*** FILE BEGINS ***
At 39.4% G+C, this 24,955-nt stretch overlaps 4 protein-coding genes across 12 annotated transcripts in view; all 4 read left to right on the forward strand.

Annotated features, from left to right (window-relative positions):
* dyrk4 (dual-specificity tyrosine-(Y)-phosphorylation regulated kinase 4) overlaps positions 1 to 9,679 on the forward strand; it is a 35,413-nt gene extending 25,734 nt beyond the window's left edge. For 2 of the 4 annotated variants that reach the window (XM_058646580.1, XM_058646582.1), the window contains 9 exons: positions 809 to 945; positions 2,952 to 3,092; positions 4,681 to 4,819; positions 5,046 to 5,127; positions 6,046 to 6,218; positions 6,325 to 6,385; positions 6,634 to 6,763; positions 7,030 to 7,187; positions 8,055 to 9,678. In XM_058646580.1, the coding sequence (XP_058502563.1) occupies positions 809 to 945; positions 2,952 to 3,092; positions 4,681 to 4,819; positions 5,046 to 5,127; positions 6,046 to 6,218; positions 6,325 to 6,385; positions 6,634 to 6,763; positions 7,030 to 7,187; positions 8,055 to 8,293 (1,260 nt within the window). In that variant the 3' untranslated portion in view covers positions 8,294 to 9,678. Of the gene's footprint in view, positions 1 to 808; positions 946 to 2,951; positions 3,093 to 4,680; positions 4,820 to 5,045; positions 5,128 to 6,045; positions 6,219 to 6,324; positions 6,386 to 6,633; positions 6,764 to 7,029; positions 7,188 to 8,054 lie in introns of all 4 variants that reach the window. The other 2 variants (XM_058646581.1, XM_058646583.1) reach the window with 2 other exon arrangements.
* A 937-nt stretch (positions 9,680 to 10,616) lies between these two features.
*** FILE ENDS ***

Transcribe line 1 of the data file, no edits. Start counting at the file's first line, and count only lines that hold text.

At 39.4% G+C, this 24,955-nt stretch overlaps 4 protein-coding genes across 12 annotated transcripts in view; all 4 read left to right on the forward strand.